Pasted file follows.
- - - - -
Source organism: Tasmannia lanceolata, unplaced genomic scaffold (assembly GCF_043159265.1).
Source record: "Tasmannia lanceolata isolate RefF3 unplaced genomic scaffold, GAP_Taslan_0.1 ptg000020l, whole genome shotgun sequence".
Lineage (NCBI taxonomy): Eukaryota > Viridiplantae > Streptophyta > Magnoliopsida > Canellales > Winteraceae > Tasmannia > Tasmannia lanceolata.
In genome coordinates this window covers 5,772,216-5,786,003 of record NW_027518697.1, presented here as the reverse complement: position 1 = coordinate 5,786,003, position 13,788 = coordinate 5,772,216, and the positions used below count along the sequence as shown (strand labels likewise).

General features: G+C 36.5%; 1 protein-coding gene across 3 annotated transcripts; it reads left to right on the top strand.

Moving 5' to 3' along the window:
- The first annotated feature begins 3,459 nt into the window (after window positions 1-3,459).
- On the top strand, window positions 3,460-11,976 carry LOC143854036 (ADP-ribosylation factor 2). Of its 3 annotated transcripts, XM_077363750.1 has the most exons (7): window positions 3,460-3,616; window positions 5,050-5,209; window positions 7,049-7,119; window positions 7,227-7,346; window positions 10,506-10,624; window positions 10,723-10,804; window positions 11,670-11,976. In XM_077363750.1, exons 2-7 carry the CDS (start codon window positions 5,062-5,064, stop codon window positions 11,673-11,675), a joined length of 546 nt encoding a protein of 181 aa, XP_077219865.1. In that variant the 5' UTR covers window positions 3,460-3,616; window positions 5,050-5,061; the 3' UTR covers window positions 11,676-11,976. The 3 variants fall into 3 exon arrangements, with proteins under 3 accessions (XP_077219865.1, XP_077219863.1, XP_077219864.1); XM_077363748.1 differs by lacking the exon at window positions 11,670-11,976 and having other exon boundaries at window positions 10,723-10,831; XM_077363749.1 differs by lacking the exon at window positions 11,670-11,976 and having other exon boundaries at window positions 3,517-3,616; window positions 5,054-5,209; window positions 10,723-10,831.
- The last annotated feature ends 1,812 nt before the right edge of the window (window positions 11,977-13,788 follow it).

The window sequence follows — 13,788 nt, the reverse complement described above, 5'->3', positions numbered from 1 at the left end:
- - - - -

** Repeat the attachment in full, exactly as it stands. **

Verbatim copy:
Source organism: Tasmannia lanceolata, unplaced genomic scaffold (assembly GCF_043159265.1).
Source record: "Tasmannia lanceolata isolate RefF3 unplaced genomic scaffold, GAP_Taslan_0.1 ptg000020l, whole genome shotgun sequence".
Lineage (NCBI taxonomy): Eukaryota > Viridiplantae > Streptophyta > Magnoliopsida > Canellales > Winteraceae > Tasmannia > Tasmannia lanceolata.
In genome coordinates this window covers 5,772,216-5,786,003 of record NW_027518697.1, presented here as the reverse complement: position 1 = coordinate 5,786,003, position 13,788 = coordinate 5,772,216, and the positions used below count along the sequence as shown (strand labels likewise).

General features: G+C 36.5%; 1 protein-coding gene across 3 annotated transcripts; it reads left to right on the top strand.

Moving 5' to 3' along the window:
- The first annotated feature begins 3,459 nt into the window (after window positions 1-3,459).
- On the top strand, window positions 3,460-11,976 carry LOC143854036 (ADP-ribosylation factor 2). Of its 3 annotated transcripts, XM_077363750.1 has the most exons (7): window positions 3,460-3,616; window positions 5,050-5,209; window positions 7,049-7,119; window positions 7,227-7,346; window positions 10,506-10,624; window positions 10,723-10,804; window positions 11,670-11,976. In XM_077363750.1, exons 2-7 carry the CDS (start codon window positions 5,062-5,064, stop codon window positions 11,673-11,675), a joined length of 546 nt encoding a protein of 181 aa, XP_077219865.1. In that variant the 5' UTR covers window positions 3,460-3,616; window positions 5,050-5,061; the 3' UTR covers window positions 11,676-11,976. The 3 variants fall into 3 exon arrangements, with proteins under 3 accessions (XP_077219865.1, XP_077219863.1, XP_077219864.1); XM_077363748.1 differs by lacking the exon at window positions 11,670-11,976 and having other exon boundaries at window positions 10,723-10,831; XM_077363749.1 differs by lacking the exon at window positions 11,670-11,976 and having other exon boundaries at window positions 3,517-3,616; window positions 5,054-5,209; window positions 10,723-10,831.
- The last annotated feature ends 1,812 nt before the right edge of the window (window positions 11,977-13,788 follow it).

The window sequence follows — 13,788 nt, the reverse complement described above, 5'->3', positions numbered from 1 at the left end: